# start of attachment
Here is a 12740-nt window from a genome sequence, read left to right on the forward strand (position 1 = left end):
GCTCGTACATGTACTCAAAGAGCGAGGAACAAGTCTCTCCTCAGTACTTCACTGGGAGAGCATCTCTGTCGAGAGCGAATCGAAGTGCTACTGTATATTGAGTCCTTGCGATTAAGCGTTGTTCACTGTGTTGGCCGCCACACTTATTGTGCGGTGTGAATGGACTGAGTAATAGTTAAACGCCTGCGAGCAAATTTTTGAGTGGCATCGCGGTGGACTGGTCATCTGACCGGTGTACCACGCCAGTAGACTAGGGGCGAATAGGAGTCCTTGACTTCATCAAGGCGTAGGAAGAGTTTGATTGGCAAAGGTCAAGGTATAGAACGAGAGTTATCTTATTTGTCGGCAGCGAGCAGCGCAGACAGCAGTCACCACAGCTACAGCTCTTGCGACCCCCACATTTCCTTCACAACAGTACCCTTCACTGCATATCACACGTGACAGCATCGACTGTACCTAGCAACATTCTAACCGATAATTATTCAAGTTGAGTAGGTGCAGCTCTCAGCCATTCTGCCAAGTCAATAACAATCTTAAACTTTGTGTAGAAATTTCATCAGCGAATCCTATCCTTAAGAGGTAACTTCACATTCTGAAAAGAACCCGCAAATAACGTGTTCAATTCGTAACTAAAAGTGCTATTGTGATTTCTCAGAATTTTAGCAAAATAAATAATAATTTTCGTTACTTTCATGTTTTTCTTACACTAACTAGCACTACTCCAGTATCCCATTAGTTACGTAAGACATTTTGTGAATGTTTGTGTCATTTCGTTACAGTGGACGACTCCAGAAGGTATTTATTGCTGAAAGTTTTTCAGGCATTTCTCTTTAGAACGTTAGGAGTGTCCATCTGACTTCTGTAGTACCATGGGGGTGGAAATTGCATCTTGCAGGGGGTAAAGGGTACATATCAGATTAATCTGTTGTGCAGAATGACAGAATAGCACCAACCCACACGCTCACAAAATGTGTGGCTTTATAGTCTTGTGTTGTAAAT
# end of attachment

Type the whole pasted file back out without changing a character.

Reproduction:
Here is a 12740-nt window from a genome sequence, read left to right on the forward strand (position 1 = left end):
GCTCGTACATGTACTCAAAGAGCGAGGAACAAGTCTCTCCTCAGTACTTCACTGGGAGAGCATCTCTGTCGAGAGCGAATCGAAGTGCTACTGTATATTGAGTCCTTGCGATTAAGCGTTGTTCACTGTGTTGGCCGCCACACTTATTGTGCGGTGTGAATGGACTGAGTAATAGTTAAACGCCTGCGAGCAAATTTTTGAGTGGCATCGCGGTGGACTGGTCATCTGACCGGTGTACCACGCCAGTAGACTAGGGGCGAATAGGAGTCCTTGACTTCATCAAGGCGTAGGAAGAGTTTGATTGGCAAAGGTCAAGGTATAGAACGAGAGTTATCTTATTTGTCGGCAGCGAGCAGCGCAGACAGCAGTCACCACAGCTACAGCTCTTGCGACCCCCACATTTCCTTCACAACAGTACCCTTCACTGCATATCACACGTGACAGCATCGACTGTACCTAGCAACATTCTAACCGATAATTATTCAAGTTGAGTAGGTGCAGCTCTCAGCCATTCTGCCAAGTCAATAACAATCTTAAACTTTGTGTAGAAATTTCATCAGCGAATCCTATCCTTAAGAGGTAACTTCACATTCTGAAAAGAACCCGCAAATAACGTGTTCAATTCGTAACTAAAAGTGCTATTGTGATTTCTCAGAATTTTAGCAAAATAAATAATAATTTTCGTTACTTTCATGTTTTTCTTACACTAACTAGCACTACTCCAGTATCCCATTAGTTACGTAAGACATTTTGTGAATGTTTGTGTCATTTCGTTACAGTGGACGACTCCAGAAGGTATTTATTGCTGAAAGTTTTTCAGGCATTTCTCTTTAGAACGTTAGGAGTGTCCATCTGACTTCTGTAGTACCATGGGGGTGGAAATTGCATCTTGCAGGGGGTAAAGGGTACATATCAGATTAATCTGTTGTGCAGAATGACAGAATAGCACCAACCCACACGCTCACAAAATGTGTGGCTTTATAGTCTTGTGTTGTAAAT